Our society must learn to value childcare
I found your article (31 October) under the heading, “One million mothers can’t afford to work”, to be unbalanced. Several facts and attitudes were ignored.
Paid childcare is needed only where both parents go out to work, yet articles such as yours persist in the out-dated assumption that it is only when a mother works that childcare is needed.
Looking after babies and children is a major job in itself.The carer needs to give it their full attention, and must meet the needs for warmth, food, safety and human social contact if nothing else. In evolutionary terms it is the most important job that humans do.
Our society appears to undervalue this by allowing professional child minders and nannies to be paid peanuts, assuming that staying at home to look after children is less worthwhile than going out to work for a wage.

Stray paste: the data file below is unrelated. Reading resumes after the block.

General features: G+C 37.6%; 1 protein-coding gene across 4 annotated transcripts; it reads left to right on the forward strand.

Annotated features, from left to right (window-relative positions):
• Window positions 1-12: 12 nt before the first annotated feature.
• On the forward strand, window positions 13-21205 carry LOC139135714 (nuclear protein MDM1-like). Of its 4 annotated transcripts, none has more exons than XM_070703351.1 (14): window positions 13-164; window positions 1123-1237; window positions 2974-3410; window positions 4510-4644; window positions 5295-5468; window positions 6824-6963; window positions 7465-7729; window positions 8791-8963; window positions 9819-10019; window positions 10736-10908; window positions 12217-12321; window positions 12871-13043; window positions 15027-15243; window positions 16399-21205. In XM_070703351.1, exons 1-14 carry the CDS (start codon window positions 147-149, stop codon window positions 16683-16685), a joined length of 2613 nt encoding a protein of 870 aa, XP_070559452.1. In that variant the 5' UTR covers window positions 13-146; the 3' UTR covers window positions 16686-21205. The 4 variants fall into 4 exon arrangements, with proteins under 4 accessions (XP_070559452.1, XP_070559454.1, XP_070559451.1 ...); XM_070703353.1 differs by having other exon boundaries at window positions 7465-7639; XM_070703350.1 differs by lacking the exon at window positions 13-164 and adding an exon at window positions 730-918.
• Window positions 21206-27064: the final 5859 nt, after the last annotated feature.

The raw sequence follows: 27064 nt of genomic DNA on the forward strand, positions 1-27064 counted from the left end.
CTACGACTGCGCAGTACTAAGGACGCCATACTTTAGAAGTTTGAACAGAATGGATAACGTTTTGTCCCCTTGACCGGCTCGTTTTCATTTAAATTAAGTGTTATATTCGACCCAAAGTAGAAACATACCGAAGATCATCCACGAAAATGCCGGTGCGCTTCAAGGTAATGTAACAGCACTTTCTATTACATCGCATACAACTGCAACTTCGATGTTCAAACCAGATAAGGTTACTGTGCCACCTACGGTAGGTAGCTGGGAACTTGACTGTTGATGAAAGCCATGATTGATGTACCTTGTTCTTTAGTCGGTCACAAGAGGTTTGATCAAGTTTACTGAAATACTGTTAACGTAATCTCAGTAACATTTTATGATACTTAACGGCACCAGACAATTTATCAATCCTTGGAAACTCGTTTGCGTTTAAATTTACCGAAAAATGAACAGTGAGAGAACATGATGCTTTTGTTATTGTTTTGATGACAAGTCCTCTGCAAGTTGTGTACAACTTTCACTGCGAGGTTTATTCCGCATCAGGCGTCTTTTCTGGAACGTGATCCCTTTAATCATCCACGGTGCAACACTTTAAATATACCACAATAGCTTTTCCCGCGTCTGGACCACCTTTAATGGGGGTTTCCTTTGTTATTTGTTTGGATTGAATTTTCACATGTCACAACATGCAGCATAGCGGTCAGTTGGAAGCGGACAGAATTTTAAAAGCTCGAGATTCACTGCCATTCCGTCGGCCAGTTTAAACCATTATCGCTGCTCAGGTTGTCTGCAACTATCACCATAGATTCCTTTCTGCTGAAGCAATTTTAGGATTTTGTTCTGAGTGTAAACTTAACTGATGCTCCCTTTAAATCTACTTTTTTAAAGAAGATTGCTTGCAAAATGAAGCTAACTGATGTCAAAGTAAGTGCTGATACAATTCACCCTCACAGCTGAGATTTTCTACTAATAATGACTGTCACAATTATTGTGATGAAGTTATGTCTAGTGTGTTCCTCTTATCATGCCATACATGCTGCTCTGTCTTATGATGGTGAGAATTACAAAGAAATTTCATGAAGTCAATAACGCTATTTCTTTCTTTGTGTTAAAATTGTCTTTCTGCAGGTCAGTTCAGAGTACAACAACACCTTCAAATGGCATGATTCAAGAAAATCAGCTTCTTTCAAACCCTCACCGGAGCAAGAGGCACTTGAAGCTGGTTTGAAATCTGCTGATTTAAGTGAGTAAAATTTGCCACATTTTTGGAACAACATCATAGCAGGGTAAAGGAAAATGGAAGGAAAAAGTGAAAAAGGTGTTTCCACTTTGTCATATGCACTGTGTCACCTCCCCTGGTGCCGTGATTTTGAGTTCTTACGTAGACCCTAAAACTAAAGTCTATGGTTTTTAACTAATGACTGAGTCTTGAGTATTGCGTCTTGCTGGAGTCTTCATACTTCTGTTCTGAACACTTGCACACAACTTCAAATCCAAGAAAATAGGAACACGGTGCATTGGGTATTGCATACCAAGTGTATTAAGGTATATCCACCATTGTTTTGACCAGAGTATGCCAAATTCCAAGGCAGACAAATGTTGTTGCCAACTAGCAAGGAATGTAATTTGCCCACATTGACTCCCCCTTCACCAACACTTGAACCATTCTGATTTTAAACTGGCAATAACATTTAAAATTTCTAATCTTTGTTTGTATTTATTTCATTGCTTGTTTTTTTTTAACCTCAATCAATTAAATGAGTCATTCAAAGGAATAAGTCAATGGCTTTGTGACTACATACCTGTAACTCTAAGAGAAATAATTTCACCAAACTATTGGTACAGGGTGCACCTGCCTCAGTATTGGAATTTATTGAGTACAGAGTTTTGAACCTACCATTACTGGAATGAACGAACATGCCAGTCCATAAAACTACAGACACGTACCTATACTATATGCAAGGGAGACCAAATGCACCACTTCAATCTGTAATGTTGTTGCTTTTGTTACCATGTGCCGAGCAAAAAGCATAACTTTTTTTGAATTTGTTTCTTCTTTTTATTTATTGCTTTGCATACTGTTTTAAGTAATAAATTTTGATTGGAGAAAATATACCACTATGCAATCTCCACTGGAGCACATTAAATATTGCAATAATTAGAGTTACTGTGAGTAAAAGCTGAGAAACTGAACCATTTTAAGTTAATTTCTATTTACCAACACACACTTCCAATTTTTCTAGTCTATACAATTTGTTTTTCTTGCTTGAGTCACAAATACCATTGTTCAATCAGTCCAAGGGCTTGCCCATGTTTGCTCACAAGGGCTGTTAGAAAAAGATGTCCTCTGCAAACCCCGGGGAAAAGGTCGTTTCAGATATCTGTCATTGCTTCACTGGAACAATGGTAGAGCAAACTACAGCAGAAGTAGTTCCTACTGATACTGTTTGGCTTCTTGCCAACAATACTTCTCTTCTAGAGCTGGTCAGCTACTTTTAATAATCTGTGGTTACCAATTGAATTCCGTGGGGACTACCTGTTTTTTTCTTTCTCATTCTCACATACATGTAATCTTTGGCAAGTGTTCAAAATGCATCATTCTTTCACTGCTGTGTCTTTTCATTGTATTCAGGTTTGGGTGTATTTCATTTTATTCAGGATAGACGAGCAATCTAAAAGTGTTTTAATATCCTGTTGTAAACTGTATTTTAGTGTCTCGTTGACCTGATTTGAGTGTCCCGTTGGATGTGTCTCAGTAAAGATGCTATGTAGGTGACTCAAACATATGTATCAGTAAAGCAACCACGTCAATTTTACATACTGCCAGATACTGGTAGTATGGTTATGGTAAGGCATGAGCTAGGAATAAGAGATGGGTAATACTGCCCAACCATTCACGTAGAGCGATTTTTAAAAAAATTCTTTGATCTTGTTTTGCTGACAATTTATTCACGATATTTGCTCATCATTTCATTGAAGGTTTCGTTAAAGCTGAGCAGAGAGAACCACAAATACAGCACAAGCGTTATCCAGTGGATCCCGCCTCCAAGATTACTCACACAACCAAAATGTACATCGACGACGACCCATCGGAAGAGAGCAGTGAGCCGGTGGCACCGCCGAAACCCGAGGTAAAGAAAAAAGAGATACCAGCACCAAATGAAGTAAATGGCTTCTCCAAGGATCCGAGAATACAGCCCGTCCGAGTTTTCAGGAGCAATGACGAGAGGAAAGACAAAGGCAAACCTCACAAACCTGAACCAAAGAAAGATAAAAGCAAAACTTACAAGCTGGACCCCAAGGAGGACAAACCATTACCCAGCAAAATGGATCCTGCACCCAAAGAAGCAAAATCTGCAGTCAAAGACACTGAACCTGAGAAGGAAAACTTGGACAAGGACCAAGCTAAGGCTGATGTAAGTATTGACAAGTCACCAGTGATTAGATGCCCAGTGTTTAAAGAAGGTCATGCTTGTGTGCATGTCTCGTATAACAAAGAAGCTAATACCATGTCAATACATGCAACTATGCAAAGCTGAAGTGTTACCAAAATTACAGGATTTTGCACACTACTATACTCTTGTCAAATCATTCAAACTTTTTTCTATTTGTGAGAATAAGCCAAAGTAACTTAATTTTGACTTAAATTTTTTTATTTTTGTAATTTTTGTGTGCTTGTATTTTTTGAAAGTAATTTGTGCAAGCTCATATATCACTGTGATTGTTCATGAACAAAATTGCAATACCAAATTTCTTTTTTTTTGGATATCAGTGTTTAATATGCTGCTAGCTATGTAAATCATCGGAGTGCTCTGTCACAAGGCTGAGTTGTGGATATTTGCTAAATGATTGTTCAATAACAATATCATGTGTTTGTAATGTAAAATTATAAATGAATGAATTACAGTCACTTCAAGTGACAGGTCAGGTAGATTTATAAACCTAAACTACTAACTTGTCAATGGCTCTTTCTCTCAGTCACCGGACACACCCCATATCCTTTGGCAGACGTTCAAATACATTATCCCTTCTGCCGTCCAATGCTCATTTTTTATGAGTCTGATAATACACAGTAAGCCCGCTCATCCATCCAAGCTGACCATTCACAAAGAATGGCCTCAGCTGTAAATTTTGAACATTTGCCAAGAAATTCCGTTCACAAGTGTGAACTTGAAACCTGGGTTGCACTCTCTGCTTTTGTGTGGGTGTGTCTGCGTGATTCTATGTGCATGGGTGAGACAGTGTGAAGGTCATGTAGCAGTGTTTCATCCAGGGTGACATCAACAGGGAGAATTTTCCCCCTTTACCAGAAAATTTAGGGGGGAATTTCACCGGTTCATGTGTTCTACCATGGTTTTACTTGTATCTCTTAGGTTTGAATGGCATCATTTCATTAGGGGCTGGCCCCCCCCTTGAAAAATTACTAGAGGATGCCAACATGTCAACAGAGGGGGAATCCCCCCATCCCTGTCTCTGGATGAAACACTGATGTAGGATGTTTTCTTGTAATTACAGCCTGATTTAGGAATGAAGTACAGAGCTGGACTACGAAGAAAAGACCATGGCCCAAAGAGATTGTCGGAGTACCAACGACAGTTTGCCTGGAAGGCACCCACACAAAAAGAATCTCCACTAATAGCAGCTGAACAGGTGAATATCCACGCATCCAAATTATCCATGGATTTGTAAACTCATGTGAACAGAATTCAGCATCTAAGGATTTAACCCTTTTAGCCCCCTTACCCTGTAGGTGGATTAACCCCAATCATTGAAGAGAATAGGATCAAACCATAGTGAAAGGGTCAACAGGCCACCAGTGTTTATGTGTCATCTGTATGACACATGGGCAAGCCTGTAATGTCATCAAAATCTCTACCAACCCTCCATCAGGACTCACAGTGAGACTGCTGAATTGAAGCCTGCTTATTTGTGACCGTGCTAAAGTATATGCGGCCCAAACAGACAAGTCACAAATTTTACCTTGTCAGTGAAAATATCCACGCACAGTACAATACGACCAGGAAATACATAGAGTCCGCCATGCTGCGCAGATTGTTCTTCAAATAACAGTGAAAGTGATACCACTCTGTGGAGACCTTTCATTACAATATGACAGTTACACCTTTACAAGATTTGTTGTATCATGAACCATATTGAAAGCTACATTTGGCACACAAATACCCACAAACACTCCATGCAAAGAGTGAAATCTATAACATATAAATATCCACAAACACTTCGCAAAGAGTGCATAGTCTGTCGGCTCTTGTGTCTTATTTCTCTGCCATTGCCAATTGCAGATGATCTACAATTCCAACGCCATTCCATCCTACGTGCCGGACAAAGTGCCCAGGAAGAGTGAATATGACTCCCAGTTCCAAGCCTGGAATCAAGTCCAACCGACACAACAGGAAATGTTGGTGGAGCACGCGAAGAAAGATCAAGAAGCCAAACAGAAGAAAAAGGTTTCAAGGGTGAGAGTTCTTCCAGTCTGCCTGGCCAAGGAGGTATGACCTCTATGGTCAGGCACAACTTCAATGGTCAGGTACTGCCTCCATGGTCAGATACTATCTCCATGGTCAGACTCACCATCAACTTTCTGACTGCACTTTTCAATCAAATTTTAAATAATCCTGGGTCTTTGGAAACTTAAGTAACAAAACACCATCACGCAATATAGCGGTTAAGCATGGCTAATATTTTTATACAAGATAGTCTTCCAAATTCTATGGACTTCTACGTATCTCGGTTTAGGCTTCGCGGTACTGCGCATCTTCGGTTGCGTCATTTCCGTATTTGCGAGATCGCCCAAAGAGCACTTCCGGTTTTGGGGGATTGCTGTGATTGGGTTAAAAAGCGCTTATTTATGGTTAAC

There is some progress towards paying childminders a decent wage.
For a parent using nursery and after-school facilities there are overheads and sometimes extra travel costs to meet on top of paying for the staff.
Thus it is that there is little money remaining from the day’s wages once childcare has been paid for.
Being a two-salary family makes good financial sense if both parents are well paid, or if there is “free” child minding available from a willing grandparent.
Increasingly, in many families the income gain in a two-salary family is negligible.
Going out to work can be healthy, satisfying, sociable and conducive to greater independence. Staying at home to look after children can be fulfilling, satisfying, enjoyable and helpful to those children in countless ways.
It just seems a pity only the rich or those with handy grandparents have the luxury of being able to choose between the two options.
Falcon Road West
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